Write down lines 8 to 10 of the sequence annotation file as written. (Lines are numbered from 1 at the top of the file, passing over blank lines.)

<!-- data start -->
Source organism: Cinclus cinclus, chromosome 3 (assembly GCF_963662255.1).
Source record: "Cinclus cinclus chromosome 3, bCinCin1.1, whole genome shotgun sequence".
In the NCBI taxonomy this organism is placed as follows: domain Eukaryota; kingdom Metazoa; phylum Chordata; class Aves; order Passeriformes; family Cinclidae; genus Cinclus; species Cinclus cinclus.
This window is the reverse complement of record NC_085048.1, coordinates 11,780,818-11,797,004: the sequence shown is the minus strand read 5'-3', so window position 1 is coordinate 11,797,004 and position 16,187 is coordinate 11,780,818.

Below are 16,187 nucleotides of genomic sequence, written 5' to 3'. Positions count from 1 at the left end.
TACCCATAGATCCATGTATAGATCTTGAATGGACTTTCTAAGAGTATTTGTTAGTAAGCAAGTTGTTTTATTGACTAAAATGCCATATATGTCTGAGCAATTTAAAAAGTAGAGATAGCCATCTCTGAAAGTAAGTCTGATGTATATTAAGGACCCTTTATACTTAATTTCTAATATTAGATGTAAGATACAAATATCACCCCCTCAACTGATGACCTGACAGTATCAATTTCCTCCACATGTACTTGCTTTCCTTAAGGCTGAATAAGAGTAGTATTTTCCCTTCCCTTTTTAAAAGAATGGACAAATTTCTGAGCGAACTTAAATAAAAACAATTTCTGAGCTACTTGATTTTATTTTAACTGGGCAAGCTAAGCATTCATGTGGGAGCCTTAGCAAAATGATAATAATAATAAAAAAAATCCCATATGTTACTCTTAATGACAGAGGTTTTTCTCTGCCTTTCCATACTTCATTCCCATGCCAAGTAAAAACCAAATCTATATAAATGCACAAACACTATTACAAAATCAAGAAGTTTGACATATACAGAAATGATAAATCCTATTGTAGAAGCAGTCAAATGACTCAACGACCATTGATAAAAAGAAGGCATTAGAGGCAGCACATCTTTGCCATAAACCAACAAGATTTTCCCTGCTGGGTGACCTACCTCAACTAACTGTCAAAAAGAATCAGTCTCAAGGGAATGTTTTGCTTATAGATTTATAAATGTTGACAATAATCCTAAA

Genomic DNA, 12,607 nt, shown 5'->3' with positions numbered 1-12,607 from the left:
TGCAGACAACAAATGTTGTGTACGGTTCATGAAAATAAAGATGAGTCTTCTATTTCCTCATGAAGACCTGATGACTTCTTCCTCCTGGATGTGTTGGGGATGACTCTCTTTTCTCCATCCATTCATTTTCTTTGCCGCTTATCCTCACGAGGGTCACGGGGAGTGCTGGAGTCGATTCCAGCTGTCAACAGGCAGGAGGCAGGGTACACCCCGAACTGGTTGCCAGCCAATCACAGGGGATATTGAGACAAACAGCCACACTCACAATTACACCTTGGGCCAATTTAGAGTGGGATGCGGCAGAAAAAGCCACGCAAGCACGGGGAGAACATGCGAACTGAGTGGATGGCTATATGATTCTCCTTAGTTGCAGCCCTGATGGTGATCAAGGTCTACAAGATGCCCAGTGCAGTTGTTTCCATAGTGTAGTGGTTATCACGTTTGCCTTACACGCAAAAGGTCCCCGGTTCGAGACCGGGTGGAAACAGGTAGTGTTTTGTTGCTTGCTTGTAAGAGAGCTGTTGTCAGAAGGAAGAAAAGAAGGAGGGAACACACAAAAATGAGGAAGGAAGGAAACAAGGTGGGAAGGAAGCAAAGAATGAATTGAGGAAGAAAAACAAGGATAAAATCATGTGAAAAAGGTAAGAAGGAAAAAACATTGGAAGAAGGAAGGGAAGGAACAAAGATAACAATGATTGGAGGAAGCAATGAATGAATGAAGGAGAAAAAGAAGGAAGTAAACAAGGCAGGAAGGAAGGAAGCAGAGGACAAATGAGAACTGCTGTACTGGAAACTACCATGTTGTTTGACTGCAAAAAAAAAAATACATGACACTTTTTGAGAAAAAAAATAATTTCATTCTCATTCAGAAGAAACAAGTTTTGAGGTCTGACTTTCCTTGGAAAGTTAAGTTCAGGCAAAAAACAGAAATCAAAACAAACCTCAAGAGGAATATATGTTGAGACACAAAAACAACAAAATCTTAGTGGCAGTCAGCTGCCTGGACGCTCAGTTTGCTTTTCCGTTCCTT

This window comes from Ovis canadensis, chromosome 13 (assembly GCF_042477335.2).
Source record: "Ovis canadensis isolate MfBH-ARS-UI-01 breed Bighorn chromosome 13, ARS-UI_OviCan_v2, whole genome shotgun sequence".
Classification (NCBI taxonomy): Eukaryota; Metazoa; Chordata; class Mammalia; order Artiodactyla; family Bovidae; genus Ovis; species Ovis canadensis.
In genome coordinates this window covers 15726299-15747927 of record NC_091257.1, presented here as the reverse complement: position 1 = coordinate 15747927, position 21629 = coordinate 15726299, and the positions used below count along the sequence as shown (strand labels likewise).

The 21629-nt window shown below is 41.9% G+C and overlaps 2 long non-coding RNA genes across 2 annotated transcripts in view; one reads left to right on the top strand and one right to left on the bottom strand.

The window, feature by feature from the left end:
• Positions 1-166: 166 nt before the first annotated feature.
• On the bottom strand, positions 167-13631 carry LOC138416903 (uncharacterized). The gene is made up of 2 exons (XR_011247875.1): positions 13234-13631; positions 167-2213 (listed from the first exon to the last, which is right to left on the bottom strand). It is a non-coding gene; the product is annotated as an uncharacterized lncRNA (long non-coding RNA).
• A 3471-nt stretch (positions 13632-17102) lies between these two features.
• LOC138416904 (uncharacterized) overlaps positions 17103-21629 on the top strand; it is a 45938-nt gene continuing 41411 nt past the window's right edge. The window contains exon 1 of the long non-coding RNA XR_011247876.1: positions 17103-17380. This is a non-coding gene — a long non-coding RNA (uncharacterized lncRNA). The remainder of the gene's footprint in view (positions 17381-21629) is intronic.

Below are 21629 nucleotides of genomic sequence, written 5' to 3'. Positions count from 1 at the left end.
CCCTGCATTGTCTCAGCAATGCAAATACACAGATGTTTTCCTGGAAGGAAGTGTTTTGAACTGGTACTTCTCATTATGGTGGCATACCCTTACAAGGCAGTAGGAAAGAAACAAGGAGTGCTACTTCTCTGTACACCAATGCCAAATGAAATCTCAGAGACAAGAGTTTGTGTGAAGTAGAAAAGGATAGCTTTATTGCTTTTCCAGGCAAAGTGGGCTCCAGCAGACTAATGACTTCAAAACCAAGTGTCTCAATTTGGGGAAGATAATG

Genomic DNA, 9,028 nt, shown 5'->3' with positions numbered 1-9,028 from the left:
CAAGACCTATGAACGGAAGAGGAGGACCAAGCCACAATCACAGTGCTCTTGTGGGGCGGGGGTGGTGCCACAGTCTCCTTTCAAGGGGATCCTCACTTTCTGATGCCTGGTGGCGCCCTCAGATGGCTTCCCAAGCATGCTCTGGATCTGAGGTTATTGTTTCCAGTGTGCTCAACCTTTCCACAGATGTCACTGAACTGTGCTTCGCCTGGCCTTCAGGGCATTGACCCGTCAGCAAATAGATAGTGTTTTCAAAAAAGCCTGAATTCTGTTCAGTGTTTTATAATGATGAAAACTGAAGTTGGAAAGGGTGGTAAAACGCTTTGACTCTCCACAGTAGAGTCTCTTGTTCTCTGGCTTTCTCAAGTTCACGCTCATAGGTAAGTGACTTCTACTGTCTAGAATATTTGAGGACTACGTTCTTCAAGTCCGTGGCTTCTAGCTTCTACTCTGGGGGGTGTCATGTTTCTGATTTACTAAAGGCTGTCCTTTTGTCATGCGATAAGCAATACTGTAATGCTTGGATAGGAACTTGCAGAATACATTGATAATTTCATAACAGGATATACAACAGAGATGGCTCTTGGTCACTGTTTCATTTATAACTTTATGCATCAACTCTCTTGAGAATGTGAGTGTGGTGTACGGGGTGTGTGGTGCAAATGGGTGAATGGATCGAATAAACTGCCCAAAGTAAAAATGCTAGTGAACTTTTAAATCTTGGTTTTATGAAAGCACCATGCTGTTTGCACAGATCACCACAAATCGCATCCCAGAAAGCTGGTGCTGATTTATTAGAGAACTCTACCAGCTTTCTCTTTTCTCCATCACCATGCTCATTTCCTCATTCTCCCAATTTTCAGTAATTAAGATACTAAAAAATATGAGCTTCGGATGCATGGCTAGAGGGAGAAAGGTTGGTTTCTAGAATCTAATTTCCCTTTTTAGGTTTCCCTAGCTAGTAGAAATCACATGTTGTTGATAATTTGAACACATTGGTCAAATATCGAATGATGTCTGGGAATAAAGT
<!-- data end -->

TGCAGACAACAAATGTTGTGTACGGTTCATGAAAATAAAGATGAGTCTTCTATTTCCTCATGAAGACCTGATGACTTCTTCCTCCTGGATGTGTTGGGGATGACTCTCTTTTCTCCATCCATTCATTTTCTTTGCCGCTTATCCTCACGAGGGTCACGGGGAGTGCTGGAGTCGATTCCAGCTGTCAACAGGCAGGAGGCAGGGTACACCCCGAACTGGTTGCCAGCCAATCACAGGGGATATTGAGACAAACAGCCACACTCACAATTACACCTTGGGCCAATTTAGAGTGGGATGCGGCAGAAAAAGCCACGCAAGCACGGGGAGAACATGCGAACTGAGTGGATGGCTATATGATTCTCCTTAGTTGCAGCCCTGATGGTGATCAAGGTCTACAAGATGCCCAGTGCAGTTGTTTCCATAGTGTAGTGGTTATCACGTTTGCCTTACACGCAAAAGGTCCCCGGTTCGAGACCGGGTGGAAACAGGTAGTGTTTTGTTGCTTGCTTGTAAGAGAGCTGTTGTCAGAAGGAAGAAAAGAAGGAGGGAACACACAAAAATGAGGAAGGAAGGAAACAAGGTGGGAAGGAAGCAAAGAATGAATTGAGGAAGAAAAACAAGGATAAAATCATGTGAAAAAGGTAAGAAGGAAAAAACATTGGAAGAAGGAAGGGAAGGAACAAAGATAACAATGATTGGAGGAAGCAATGAATGAATGAAGGAGAAAAAGAAGGAAGTAAACAAGGCAGGAAGGAAGGAAGCAGAGGACAAATGAGAACTGCTGTACTGGAAACTACCATGTTGTTTGACTGCAAAAAAAAAAATACATGACACTTTTTGAGAAAAAAAATAATTTCATTCTCATTCAGAAGAAACAAGTTTTGAGGTCTGACTTTCCTTGGAAAGTTAAGTTCAGGCAAAAAACAGAAATCAAAACAAACCTCAAGAGGAATATATGTTGAGACACAAAAACAACAAAATCTTAGTGGCAGTCAGCTGCCTGGACGCTCAGTTTGCTTTTCCGTTCCTT

This window comes from Ovis canadensis, chromosome 13 (assembly GCF_042477335.2).
Source record: "Ovis canadensis isolate MfBH-ARS-UI-01 breed Bighorn chromosome 13, ARS-UI_OviCan_v2, whole genome shotgun sequence".